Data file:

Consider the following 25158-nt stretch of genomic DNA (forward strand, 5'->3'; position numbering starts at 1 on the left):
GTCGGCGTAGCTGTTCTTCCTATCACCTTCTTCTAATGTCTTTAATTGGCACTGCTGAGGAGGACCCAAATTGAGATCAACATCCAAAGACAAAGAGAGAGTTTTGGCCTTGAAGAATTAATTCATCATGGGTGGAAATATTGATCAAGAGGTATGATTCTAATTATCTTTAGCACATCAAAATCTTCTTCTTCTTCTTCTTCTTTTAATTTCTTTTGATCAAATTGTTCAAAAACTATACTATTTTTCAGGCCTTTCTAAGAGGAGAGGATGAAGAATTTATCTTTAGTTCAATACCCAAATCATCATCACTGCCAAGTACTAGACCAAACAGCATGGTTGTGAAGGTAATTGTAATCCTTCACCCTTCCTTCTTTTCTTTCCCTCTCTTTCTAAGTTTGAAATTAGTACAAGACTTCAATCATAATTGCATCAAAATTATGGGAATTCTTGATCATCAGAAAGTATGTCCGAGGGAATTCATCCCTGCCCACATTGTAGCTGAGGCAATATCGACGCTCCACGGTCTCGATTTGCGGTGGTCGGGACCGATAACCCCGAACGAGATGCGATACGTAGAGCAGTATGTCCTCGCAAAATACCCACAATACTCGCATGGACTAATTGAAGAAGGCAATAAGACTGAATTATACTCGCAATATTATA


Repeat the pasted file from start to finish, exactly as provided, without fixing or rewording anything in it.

Consider the following 25158-nt stretch of genomic DNA (forward strand, 5'->3'; position numbering starts at 1 on the left):
GTCGGCGTAGCTGTTCTTCCTATCACCTTCTTCTAATGTCTTTAATTGGCACTGCTGAGGAGGACCCAAATTGAGATCAACATCCAAAGACAAAGAGAGAGTTTTGGCCTTGAAGAATTAATTCATCATGGGTGGAAATATTGATCAAGAGGTATGATTCTAATTATCTTTAGCACATCAAAATCTTCTTCTTCTTCTTCTTCTTTTAATTTCTTTTGATCAAATTGTTCAAAAACTATACTATTTTTCAGGCCTTTCTAAGAGGAGAGGATGAAGAATTTATCTTTAGTTCAATACCCAAATCATCATCACTGCCAAGTACTAGACCAAACAGCATGGTTGTGAAGGTAATTGTAATCCTTCACCCTTCCTTCTTTTCTTTCCCTCTCTTTCTAAGTTTGAAATTAGTACAAGACTTCAATCATAATTGCATCAAAATTATGGGAATTCTTGATCATCAGAAAGTATGTCCGAGGGAATTCATCCCTGCCCACATTGTAGCTGAGGCAATATCGACGCTCCACGGTCTCGATTTGCGGTGGTCGGGACCGATAACCCCGAACGAGATGCGATACGTAGAGCAGTATGTCCTCGCAAAATACCCACAATACTCGCATGGACTAATTGAAGAAGGCAATAAGACTGAATTATACTCGCAATATTATA